- FAER, IASP, AUA
- Kirsch Scholarship
Scholars will receive $10,000 additional salary in CA-3 and CA-4 years.
If you want to conduct research, but are not interested in extending your residency:
ACGME policy states that all anesthesiology residents can have up to 6 months of protected research time during their 36 months of anesthesiology residency. We highly encourage all residents to consider this opportunity. If you are interested, a Resident Research Proposal Form must be submitted to the education office with support from a primary mentor with adequate time to schedule research blocks in your CA-2 and CA-3 years. No additional funding or salary is provided, but internal grant funding maybe available.
Scholars will complete all ACGME requirements for the core anesthesiology program as well as a substantial research project in conjunction with a faculty mentor.
Scholars will submit abstracts, posters, or presentations to a nationally or internationally recognized conference.
Scholars will serve as research chief as CA-4s to:
- Recruit and foster other residents interested in research along with research faculty and education office
- Act as liaison to the greater OHSU community and other anesthesiology communities
If you are interested in the integrated research track, please consider signing up for our virtual open house focusing on the Oregon Scholar’s Programs, including the research track, on September 18th at 4pm Pacific time.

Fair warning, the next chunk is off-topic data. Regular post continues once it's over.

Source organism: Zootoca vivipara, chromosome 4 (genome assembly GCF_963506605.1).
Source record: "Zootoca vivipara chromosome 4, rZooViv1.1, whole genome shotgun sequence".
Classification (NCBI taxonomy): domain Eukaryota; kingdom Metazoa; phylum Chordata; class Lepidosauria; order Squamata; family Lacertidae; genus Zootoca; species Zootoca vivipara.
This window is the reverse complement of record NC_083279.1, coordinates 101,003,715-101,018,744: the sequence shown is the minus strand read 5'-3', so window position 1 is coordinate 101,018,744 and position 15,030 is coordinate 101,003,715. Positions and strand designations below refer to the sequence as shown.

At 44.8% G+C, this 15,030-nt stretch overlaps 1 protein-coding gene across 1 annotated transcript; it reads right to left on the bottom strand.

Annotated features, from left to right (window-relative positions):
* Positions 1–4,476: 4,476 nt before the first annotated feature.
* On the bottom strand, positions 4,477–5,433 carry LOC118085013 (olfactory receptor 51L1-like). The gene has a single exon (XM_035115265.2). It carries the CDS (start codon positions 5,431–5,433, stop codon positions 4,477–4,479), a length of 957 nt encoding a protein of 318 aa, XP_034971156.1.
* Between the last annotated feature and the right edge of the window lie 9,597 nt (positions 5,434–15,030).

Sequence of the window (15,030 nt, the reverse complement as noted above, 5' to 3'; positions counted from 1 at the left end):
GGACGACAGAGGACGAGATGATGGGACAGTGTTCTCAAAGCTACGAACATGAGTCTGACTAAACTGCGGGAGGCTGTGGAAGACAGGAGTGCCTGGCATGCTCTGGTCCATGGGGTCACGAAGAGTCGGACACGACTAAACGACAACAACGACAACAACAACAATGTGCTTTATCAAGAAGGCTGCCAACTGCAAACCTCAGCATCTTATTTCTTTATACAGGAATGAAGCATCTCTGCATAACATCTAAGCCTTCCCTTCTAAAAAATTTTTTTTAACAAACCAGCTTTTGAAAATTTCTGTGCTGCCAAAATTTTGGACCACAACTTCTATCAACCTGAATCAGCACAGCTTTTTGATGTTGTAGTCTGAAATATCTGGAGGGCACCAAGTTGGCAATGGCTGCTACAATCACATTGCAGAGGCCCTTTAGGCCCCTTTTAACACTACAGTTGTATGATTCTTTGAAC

When you are ready to apply, you can find us on ERAS with the program number #1599040C0, and you'll have the option to select your interest in the Research Track. Applying to this track will automatically have your application reviewed by a research faculty member on the recruitment committee, and interview offers will be sent out in October. You can also select interest in our program's other tracks, as well, if interested – the 3-year advanced program, the 4-year categorical program, and/or the 5-year integrated critical care medicine track.
Thank you for your interest in our program, and please contact me if you have any questions about the Research Track.
Dayle Hodge, MD, MS, PhD
Oregon Scholars Research Chief
Oregon Scholars Program
Previous Research Track fellows and grants received during training:
2009 - Dr. Stacey Fairbanks - Foundation for Anesthesia Education and Research (FAER) Research Fellowship Grant (RFG) - “Mechanisms of Sex Differences in Neuronal Survival”
2012 - Dr. Katie Schenning
- FAER Research Fellowship Grant (RFG) “Ischemic Injury to Glomerular Endothelium: Mechanism of Hyperglycemic Protection”
- Collins Medical Trust grant “Hyperglycemia abolishes the protective effect of ischemic preconditioning on glomerular endothelial cells in ischemia reperfusion injury”
- Oregon Alzheimer Disease Center Pilot Grant
2014 – Dr. Ross Martini - OHSU Medical Research Foundation grant “Genetic polymorphisms in soluble epoxide hydrolase and outcome after aneurysmal subarachnoid hemorrhage: the role of the epoxyeicosatrienoic acids “
2016 – Dr. Austin Peters - FAER Research Fellowship Grant "Modulation of Post-Traumatic Neurogenesis and Recovery by Ketamine"
2017 - Dr. Andrew Slupe FAER RFG - “Axon pruning governed by Bax during development and following exposure to volatile anesthetic.”
Dr. Andrew Slupe- OHSU Medical Research Foundation grant “Modeling age-associated susceptibility to cognitive dysfunction following exposure to volatile anesthetics in rodents"
Dr. Ross Martini - FAER MRTG “ Subarachnoid hemorrhage and soluble epoxide hydrolase inhibition: a phase 1b trial."
2019 - Dr. Yifan Xu - FAER Research Fellowship Grant “Modulation of Microvascular Blood Flow and Stroke Outcome via GPR39.”
Dr. Dayle Hodge FAER Research Fellowship Grant “Aligned Collagen Nanofibrillar Scaffolds and Hypoxia Synergistically Drive Endothelial-Mesenchymal Transition"